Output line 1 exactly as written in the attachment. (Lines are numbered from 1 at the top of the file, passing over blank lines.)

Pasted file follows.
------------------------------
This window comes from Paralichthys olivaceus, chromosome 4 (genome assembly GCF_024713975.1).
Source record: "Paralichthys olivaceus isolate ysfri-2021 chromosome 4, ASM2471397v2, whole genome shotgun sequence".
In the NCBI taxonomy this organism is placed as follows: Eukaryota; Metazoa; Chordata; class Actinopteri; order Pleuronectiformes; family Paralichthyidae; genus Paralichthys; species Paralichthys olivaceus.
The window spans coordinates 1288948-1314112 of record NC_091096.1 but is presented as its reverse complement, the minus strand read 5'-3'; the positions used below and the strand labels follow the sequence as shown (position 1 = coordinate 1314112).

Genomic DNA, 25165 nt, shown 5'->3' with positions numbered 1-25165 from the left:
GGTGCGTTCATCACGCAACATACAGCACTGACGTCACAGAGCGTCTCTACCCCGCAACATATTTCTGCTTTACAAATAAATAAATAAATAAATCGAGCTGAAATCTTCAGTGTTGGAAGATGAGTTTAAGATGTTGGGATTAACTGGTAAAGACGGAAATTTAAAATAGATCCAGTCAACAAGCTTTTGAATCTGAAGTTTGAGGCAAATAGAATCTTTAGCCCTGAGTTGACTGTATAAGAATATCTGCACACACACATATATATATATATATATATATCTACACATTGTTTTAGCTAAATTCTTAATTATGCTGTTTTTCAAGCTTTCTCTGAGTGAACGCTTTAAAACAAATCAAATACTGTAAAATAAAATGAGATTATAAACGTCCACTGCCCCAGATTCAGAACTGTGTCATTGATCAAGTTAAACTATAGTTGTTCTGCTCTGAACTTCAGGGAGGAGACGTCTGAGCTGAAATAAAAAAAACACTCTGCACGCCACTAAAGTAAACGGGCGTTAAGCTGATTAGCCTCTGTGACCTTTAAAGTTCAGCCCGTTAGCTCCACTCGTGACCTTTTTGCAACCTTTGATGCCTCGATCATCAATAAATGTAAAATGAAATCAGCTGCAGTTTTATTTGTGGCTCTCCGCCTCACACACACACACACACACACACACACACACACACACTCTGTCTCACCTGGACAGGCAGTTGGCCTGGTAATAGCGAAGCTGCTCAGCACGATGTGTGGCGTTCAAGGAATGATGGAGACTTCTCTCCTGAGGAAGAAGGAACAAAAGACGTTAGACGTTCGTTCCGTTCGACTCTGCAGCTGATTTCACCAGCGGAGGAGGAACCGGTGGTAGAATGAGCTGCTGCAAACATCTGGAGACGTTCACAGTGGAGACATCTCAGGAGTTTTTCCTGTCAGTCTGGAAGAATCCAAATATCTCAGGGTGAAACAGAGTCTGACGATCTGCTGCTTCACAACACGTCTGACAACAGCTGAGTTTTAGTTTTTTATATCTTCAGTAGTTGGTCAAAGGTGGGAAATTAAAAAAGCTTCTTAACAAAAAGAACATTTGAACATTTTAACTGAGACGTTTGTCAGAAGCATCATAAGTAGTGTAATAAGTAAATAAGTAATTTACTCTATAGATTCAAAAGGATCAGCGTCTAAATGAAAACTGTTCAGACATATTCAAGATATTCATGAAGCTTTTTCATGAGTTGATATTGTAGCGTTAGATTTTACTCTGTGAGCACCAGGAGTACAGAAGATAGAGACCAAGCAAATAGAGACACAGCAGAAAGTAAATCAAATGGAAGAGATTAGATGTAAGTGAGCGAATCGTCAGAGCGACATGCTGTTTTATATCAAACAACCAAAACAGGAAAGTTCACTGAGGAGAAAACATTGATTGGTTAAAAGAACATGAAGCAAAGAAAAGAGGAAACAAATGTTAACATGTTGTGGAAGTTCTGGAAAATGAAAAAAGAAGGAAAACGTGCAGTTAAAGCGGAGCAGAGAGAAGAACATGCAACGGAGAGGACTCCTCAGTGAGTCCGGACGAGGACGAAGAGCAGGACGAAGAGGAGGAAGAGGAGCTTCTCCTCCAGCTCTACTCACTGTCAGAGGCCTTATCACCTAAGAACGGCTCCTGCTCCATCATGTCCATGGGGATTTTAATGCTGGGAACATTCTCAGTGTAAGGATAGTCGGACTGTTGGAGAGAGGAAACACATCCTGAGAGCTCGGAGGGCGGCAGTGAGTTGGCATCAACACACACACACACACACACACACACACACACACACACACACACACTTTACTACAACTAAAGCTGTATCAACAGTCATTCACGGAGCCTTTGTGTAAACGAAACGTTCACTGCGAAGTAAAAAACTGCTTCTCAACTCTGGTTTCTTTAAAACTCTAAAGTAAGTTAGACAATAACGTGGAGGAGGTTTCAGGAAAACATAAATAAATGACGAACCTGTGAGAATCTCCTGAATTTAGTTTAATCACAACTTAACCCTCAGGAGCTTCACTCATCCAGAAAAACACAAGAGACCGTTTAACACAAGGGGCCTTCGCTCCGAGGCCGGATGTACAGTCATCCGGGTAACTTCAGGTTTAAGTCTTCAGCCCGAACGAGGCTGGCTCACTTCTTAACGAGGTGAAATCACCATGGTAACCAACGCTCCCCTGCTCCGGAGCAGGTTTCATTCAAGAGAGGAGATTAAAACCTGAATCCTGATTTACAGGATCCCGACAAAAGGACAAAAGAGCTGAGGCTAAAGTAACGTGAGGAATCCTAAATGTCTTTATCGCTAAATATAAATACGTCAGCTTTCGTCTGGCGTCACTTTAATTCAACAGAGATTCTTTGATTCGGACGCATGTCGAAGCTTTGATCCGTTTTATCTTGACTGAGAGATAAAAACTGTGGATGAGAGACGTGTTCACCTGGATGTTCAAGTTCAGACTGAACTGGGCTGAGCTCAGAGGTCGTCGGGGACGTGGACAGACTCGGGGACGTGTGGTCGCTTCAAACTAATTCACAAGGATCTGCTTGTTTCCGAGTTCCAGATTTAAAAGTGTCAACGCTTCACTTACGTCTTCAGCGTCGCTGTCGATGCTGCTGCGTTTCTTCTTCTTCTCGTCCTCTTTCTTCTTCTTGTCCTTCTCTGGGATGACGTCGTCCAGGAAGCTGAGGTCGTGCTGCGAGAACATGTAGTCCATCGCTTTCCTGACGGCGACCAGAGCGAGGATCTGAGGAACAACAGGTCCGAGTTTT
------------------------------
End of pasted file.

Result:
This window comes from Paralichthys olivaceus, chromosome 4 (genome assembly GCF_024713975.1).